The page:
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Fast-Acting Insulin

by Hope Warshaw, MMSc, RD, BC-ADM, CDE

Even when you think you’re doing everything right with your diabetes care regimen, it can sometimes seem like your blood glucose levels are hard to control. One potential source of difficulty that you may not have thought of is how you time your injections or boluses of rapid-acting insulin with respect to meals.

Since the first rapid-acting insulin, insulin lispro (brand name Humalog), came on the market in 1996, most diabetes experts have recommended taking it within 15 minutes of starting a meal (any time between 15 minutes before starting to eat to 15 minutes after starting to eat). This advice is based on the belief that rapid-acting insulin is absorbed quickly and begins lowering blood glucose quickly. However, several years of experience and observation suggest that this advice may not be ideal for everyone who uses rapid-acting insulin. As a result, the advice on when to take it needs updating.

Insulin basics
The goal of insulin therapy is to match the way that insulin is normally secreted in people without diabetes.

Basal insulin. Small amounts of insulin are released by the pancreas 24 hours a day. On average, adults secrete about one unit of insulin per hour regardless of food intake.

Bolus insulin. In response to food, larger amounts of insulin are secreted and released in two-phase boluses. The first phase starts within minutes of the first bite of food and lasts about 15 minutes. The second phase of insulin release is more gradual and occurs over the next hour and a half to three hours. The amount of insulin that is released matches the rise in blood glucose from the food that is eaten.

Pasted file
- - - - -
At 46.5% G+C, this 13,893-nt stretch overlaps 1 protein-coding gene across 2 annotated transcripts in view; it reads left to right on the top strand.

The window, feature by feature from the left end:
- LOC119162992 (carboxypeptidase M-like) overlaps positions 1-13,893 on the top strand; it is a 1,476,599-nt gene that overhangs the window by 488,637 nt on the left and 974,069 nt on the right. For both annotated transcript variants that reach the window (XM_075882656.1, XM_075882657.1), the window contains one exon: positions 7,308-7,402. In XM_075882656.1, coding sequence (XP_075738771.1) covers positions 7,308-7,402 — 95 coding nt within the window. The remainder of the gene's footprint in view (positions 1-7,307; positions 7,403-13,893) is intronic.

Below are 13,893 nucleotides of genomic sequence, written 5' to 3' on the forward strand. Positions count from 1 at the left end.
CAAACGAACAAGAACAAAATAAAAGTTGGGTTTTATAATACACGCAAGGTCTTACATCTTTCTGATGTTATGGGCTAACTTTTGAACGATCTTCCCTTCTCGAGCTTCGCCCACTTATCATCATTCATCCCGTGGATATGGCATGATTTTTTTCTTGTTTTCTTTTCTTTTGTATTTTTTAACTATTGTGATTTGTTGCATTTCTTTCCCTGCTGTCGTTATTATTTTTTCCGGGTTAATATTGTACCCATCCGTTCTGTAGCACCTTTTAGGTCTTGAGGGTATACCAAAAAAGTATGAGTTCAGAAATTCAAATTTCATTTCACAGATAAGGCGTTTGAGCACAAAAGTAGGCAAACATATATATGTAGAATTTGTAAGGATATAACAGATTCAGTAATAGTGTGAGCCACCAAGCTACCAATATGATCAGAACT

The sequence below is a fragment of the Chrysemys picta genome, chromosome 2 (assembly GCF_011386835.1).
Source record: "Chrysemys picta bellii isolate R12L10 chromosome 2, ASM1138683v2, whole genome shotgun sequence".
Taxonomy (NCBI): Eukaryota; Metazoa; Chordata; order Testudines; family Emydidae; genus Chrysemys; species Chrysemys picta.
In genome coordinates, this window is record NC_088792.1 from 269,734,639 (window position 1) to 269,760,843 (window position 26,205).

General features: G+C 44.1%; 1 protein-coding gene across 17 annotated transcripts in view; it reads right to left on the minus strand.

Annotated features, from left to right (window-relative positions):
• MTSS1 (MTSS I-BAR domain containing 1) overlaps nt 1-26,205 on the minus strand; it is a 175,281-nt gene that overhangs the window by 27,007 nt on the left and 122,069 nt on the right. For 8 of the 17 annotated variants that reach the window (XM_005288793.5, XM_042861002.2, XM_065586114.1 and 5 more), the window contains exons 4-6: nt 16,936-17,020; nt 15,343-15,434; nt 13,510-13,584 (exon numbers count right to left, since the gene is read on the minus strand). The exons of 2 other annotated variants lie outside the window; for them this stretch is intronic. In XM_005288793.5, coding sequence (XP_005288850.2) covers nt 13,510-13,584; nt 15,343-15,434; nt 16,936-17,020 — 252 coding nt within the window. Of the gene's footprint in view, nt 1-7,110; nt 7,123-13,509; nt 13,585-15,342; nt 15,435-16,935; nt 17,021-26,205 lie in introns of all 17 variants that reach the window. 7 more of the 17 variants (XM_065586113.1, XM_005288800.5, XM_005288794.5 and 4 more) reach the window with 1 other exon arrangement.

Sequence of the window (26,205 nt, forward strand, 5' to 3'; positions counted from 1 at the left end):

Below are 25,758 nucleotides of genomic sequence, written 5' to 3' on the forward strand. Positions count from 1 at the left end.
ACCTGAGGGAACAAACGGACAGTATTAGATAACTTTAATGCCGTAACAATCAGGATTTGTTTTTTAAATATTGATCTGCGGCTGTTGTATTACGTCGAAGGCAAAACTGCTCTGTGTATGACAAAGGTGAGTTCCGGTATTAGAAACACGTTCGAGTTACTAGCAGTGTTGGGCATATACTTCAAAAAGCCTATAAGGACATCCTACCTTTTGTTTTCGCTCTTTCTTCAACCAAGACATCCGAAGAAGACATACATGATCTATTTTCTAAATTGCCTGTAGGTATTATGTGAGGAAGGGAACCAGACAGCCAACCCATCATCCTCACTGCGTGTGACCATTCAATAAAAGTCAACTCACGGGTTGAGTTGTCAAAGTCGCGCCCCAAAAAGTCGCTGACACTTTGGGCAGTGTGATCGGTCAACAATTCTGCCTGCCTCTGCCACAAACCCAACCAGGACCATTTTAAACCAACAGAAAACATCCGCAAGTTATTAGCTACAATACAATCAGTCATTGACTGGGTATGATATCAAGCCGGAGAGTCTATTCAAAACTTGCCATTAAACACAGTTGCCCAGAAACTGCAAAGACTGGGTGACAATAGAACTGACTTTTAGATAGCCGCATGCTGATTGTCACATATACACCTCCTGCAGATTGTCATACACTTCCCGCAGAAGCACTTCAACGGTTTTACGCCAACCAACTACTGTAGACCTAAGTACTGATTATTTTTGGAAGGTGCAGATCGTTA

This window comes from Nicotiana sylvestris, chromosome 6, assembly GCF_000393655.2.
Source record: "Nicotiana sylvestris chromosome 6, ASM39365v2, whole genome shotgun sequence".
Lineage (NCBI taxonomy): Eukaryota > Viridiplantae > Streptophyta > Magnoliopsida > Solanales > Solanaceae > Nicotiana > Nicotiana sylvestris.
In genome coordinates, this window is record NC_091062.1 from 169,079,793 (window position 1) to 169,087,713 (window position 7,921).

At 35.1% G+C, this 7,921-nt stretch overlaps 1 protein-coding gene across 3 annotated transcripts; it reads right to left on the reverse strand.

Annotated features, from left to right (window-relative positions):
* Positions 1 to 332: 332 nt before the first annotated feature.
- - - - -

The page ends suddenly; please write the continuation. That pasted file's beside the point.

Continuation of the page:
In people with normal insulin secretion, insulin production and release is a finely tuned feedback system that maintains blood glucose between about 70 mg/dl and 140 mg/dl at all times, no matter what or when a person eats or when he engages in physical activity. During illness, when insulin needs may rise, the pancreas just produces more.

People whose pancreas does not secrete insulin normally often must inject insulin or infuse it with an insulin pump. People who have Type 1 diabetes, in which the pancreas secretes no insulin or virtually no insulin, must inject or infuse insulin. But learning when to take insulin and how much to take is challenging, because injected or infused insulin does not act exactly like insulin released from the pancreas. The first step to figuring out when to take insulin and how much to take is understanding an insulin’s action curve.

Insulin action
An insulin’s action curve has the following three phases:

  • Onset: when the insulin starts to lower blood glucose
  • Peak: when insulin has its greatest effect on blood glucose
  • Duration: how long the insulin continues to have some blood-glucose-lowering effect

Rapid-acting insulin is often called mealtime insulin because its action curve most closely resembles the body’s normal release of insulin at mealtimes. (However, most people who use an insulin pump use rapid-acting insulin as a basal insulin as well, infusing small amounts 24 hours a day.) The three rapid-acting insulins currently approved by the US Food and Drug Administration — lispro, aspart (NovoLog), and glulisine (Apidra ) — have similar action curves, with an onset occurring in 5–15 minutes, a peak in 45– 90 minutes, and an overall duration of about 3–4 hours.

However, Howard Wolpert, MD, editor of the book Smart Pumping and Senior Physician and Director of the Insulin Pump Program at Joslin Diabetes Center, cautions against blind-faith acceptance of insulin action curves or standard advice about when insulin works, noting that insulin can show “a lot of variability…between individuals and even within the same person from day to day.” The time ranges given for an insulin to reach its peak action are averages, so they may not fit everyone or every situation. You may find through blood glucose monitoring and experience that rapid-acting insulin typically reaches peak effectiveness within 45–90 minutes or possibly sooner or later. This information can affect when you take your premeal doses.

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Also in this article:
Insulin Resources
Normal Insulin Release for Food

 

 

More articles on Insulin & Other Injected Drugs

 

 


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